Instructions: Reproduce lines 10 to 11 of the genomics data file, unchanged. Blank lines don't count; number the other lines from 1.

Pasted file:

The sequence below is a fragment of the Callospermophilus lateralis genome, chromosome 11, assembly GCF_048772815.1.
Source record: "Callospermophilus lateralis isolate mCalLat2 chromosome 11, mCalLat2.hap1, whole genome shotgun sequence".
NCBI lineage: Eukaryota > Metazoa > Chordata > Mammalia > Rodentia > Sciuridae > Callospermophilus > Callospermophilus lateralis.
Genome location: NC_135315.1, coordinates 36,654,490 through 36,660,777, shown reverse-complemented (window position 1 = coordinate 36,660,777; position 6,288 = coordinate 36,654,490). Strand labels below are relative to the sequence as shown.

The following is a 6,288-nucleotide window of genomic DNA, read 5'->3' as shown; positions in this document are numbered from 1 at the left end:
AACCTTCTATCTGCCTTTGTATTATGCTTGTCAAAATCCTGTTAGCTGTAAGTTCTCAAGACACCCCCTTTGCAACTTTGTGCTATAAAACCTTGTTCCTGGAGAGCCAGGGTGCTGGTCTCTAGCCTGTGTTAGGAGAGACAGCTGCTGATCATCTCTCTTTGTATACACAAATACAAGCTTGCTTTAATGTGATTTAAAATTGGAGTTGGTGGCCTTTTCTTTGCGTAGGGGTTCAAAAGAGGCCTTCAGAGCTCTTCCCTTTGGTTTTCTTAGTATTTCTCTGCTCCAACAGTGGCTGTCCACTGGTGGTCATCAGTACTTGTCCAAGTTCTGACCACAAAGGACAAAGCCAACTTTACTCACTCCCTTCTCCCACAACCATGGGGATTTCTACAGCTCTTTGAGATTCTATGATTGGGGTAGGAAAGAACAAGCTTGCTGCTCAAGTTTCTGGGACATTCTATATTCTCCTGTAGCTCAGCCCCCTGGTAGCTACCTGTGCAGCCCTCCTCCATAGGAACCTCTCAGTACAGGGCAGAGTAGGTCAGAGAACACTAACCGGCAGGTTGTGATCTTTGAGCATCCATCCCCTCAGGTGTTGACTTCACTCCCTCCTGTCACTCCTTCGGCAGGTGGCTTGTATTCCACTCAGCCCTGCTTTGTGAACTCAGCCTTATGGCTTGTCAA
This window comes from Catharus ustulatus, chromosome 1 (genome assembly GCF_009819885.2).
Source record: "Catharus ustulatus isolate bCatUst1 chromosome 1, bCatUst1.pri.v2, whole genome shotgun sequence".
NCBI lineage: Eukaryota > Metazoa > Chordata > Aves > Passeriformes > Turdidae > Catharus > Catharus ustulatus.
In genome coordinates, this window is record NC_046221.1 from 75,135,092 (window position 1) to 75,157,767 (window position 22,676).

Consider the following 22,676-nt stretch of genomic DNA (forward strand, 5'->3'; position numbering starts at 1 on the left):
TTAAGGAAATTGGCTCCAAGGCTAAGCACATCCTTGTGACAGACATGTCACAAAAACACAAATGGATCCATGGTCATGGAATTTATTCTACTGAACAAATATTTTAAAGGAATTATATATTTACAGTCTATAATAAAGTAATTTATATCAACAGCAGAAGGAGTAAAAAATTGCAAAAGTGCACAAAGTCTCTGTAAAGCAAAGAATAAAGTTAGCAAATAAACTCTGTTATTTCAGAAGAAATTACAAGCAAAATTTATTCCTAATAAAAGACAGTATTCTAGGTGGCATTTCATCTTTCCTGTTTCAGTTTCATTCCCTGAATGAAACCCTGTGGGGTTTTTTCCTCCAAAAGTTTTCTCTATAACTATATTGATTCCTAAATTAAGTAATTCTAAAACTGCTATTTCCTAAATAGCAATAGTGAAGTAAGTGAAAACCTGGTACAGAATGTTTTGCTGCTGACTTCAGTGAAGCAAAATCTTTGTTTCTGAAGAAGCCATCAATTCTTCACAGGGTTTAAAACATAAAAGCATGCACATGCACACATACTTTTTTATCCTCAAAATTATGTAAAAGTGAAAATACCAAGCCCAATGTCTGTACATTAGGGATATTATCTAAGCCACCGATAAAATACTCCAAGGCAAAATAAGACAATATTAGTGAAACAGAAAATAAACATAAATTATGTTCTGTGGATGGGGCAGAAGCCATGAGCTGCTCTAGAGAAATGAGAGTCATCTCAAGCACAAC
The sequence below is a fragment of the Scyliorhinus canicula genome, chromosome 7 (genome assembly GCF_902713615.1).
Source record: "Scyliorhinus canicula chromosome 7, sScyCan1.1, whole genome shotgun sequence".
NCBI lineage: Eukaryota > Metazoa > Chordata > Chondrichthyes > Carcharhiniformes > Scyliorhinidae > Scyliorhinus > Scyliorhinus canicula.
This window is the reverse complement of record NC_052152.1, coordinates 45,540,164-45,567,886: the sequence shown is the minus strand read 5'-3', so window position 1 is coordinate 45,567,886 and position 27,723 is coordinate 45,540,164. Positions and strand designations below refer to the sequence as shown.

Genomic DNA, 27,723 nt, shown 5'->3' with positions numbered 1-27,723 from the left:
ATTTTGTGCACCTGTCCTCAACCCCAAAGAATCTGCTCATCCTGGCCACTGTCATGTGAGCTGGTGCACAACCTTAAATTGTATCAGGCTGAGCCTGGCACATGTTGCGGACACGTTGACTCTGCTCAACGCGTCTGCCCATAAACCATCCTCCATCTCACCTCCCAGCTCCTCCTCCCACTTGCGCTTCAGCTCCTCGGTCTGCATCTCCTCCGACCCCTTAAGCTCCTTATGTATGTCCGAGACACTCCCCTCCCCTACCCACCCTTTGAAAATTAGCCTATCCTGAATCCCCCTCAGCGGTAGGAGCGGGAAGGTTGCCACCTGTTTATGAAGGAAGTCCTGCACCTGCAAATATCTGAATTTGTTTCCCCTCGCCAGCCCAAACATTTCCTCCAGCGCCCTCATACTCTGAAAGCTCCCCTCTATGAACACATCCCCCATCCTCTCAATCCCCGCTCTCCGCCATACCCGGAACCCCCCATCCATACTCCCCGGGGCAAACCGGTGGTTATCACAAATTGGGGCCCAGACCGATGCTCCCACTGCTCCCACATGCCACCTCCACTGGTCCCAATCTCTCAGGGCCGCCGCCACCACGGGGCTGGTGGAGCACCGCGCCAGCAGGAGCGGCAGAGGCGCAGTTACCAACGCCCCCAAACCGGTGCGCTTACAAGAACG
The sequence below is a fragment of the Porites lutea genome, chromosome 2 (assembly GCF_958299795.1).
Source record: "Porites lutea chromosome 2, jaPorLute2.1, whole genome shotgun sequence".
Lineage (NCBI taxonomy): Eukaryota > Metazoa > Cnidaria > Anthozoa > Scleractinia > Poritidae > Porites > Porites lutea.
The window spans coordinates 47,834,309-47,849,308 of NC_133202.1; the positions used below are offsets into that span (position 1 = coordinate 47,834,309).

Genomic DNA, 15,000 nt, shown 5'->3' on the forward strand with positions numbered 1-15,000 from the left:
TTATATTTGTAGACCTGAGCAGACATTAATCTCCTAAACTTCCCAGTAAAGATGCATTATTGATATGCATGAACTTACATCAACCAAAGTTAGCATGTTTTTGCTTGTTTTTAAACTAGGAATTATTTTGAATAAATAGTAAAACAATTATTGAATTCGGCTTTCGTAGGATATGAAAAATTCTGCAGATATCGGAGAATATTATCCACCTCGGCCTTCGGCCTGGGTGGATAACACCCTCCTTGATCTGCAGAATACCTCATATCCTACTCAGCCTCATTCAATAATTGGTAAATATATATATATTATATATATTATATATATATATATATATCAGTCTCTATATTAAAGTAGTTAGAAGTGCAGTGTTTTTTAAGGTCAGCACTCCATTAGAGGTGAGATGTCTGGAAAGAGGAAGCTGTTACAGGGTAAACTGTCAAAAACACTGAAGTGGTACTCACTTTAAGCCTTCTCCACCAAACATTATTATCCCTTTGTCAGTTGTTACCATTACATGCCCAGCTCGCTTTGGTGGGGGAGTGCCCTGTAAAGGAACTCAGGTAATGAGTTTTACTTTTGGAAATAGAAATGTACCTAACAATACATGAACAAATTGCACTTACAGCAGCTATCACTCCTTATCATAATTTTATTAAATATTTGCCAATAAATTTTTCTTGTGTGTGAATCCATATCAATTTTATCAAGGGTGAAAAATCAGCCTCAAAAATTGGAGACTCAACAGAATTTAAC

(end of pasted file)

In genome coordinates, this window is record NC_046221.1 from 75,135,092 (window position 1) to 75,157,767 (window position 22,676).

Consider the following 22,676-nt stretch of genomic DNA (forward strand, 5'->3'; position numbering starts at 1 on the left):